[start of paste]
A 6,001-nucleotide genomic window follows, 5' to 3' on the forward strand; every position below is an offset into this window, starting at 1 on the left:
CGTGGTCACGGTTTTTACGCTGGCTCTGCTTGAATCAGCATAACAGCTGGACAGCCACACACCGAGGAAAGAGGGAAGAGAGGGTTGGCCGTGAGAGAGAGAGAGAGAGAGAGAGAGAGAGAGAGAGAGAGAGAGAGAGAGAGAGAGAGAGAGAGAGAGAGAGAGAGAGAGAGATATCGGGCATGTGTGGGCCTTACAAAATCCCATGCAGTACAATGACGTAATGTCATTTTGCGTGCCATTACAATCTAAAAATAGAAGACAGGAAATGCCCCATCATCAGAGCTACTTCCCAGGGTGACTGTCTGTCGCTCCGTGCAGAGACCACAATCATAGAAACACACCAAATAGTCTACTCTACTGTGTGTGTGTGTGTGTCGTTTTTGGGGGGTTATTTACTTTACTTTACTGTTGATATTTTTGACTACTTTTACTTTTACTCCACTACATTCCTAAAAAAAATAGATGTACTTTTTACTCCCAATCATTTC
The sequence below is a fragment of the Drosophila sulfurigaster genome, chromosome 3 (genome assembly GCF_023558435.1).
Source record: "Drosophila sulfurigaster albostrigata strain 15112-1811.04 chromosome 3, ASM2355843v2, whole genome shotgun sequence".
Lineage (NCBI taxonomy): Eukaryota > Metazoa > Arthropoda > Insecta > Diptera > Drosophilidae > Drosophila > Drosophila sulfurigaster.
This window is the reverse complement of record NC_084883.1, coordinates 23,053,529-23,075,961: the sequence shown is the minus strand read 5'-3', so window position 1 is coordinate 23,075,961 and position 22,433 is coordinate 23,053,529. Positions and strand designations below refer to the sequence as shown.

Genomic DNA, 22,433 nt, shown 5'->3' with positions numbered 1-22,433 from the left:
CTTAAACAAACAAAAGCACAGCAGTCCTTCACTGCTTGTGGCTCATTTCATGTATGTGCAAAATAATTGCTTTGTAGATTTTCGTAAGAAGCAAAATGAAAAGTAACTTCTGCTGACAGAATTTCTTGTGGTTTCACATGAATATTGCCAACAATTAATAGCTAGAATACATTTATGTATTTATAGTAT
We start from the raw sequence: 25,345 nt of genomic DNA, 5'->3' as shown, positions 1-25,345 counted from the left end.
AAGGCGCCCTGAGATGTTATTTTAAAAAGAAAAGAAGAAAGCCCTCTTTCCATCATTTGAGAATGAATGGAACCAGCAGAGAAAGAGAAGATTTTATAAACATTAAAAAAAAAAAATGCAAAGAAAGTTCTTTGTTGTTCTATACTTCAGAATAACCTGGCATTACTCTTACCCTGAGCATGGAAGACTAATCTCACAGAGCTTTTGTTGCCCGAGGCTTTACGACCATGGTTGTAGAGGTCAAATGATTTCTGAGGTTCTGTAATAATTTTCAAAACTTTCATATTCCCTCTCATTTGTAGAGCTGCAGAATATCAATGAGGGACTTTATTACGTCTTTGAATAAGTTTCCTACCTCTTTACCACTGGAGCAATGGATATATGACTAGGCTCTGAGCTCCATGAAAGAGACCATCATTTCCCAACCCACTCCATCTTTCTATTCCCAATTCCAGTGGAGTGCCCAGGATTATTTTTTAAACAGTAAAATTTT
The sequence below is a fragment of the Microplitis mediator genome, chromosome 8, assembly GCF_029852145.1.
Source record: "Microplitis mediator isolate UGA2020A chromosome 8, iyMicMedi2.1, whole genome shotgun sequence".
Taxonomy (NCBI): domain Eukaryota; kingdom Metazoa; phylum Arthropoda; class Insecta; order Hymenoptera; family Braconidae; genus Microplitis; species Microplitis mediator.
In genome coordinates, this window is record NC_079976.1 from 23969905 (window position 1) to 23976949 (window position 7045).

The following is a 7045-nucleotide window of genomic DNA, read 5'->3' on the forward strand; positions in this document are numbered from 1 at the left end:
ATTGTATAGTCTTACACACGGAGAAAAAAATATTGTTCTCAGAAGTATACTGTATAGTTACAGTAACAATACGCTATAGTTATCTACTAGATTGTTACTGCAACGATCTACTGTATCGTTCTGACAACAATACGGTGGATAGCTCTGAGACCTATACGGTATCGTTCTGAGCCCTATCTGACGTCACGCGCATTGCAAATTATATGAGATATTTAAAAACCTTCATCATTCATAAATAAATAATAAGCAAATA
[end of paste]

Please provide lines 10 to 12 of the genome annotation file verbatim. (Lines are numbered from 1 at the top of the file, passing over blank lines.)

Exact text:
AAGGCGCCCTGAGATGTTATTTTAAAAAGAAAAGAAGAAAGCCCTCTTTCCATCATTTGAGAATGAATGGAACCAGCAGAGAAAGAGAAGATTTTATAAACATTAAAAAAAAAAAATGCAAAGAAAGTTCTTTGTTGTTCTATACTTCAGAATAACCTGGCATTACTCTTACCCTGAGCATGGAAGACTAATCTCACAGAGCTTTTGTTGCCCGAGGCTTTACGACCATGGTTGTAGAGGTCAAATGATTTCTGAGGTTCTGTAATAATTTTCAAAACTTTCATATTCCCTCTCATTTGTAGAGCTGCAGAATATCAATGAGGGACTTTATTACGTCTTTGAATAAGTTTCCTACCTCTTTACCACTGGAGCAATGGATATATGACTAGGCTCTGAGCTCCATGAAAGAGACCATCATTTCCCAACCCACTCCATCTTTCTATTCCCAATTCCAGTGGAGTGCCCAGGATTATTTTTTAAACAGTAAAATTTT
The sequence below is a fragment of the Microplitis mediator genome, chromosome 8, assembly GCF_029852145.1.
Source record: "Microplitis mediator isolate UGA2020A chromosome 8, iyMicMedi2.1, whole genome shotgun sequence".